Gainesville Entrepreneur Sentenced To Six Months In Federal Prison For Making False Statements And Conspiracy To Commit Money Laundering
GAINESVILLE, FLORIDA – Anthony Hernandez, 43, of Gainesville, Florida, was sentenced yesterday to six months in federal prison after having pled guilty to making false statements relating to health care matters and conspiracy to commit money laundering. Lawrence Keefe, United States Attorney for the Northern District of Florida, announced the sentence.
“The financial losses to healthcare insurance companies resulting from these schemes are staggering,” said U.S. Attorney Keefe. “What’s more, mutual trust between patients and healthcare providers is a critical component of quality care. The actions of Hernandez, and criminals like him, erode that trust. We will continue working in lockstep with our law enforcement partners to see that the perpetrators of these crimes are held accountable.”
Between June 2013 and October 2015, Hernandez defrauded multiple healthcare insurers by submitting false reimbursement claims for allergen immunotherapy treatments, or allergy shots, which were never provided. Hernandez, who holds no medical or chiropractic license, operated Gainesville Medical Centers, LLC, (GMC) in Gainesville, Florida. He recruited individuals, including students from various University of Florida (UF) organizations, to become patients of GMC in order to receive allergy testing. In some cases, Hernandez offered financial compensation to charities, UF sports teams, and UF fraternities and sororities in exchange for its members to receive free allergy testing at GMC. In conjunction with the allergy testing that was actually provided, Hernandez directed his staff to submit false insurance claims for allergy shots which were never administered to GMC’s patients. Through these false claims, Hernandez personally received $810,292.47 from Cigna, Blue Cross Blue Shield, Aetna, and United Health Care healthcare insurance companies. Hernandez also conspired to launder the proceeds received from these false claims by transferring the money from the business bank accounts to personal bank accounts.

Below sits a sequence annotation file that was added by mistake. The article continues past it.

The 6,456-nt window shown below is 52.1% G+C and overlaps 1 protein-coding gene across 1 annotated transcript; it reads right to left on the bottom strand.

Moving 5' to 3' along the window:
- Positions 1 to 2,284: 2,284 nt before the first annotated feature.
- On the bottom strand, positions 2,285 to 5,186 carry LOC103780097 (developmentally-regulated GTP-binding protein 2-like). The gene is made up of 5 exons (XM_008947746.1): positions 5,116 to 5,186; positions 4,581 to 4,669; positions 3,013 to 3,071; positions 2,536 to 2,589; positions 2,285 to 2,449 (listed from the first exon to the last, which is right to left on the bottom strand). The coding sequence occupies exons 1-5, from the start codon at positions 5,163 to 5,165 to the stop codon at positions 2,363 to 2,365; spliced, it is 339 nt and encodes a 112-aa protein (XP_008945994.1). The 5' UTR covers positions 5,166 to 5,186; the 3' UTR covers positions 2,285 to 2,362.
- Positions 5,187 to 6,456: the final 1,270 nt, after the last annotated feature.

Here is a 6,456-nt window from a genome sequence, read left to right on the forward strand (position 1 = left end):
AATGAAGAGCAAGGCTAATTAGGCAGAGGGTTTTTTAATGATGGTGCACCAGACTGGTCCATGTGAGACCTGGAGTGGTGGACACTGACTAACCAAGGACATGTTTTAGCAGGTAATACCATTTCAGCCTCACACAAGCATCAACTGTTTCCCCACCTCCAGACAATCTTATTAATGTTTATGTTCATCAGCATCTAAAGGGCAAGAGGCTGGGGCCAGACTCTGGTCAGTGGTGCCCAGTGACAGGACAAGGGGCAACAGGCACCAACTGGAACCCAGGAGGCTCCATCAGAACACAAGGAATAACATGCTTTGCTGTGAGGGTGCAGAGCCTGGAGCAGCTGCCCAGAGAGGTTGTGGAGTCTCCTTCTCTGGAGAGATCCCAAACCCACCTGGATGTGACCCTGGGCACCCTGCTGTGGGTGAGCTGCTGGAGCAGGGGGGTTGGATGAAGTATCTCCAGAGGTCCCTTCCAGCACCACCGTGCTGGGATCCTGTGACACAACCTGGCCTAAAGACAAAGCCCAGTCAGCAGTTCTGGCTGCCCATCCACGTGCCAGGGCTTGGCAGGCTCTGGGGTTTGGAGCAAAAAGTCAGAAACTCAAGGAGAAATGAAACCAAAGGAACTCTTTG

“The FBI views health care fraud as a major crime problem,” said FBI Special Agent in Charge Rachel L. Rojas. “Abuse within the health care system reduces the availability of critical resources, and contributes to the rising cost of healthcare for all. The FBI and our law enforcement partners will continue to allocate expert resources to investigate these crimes and prosecute all those who defraud the American public for their own personal gain."
“We take great pride in our role to protect our nation’s economy by rooting out fraud,” said Special Agent in Charge Brian Payne of IRS Criminal Investigation. “Mr. Hernandez’s actions did not simply affect the insurance companies he ripped off, but also the University of Florida students and other victims he took advantage of. Moreover, his actions tipped the playing field against all consumers. Working alongside FBI, we are keenly dedicated to maintaining a level field for all Americans.”
As part of his sentence, Hernandez was ordered to pay $810,292.47 in restitution to the victims in this case and a $75,000 fine. In addition, after serving his term of imprisonment, Hernandez will begin a two-year term of federal supervised release.
This case was investigated by the Internal Revenue Service Criminal Investigations and the Federal Bureau of Investigations. Assistant United States Attorney Justin Keen prosecuted the case.
The United States Attorney’s Office for the Northern District of Florida is one of 94 offices that serve as the nation’s principal litigators under the direction of the Attorney General. To access public court documents online, please visit the U.S. District Court for the Northern District of Florida website. For more information about the United States Attorney’s Office, Northern District of Florida, visit http://www.justice.gov/usao/fln/index.html.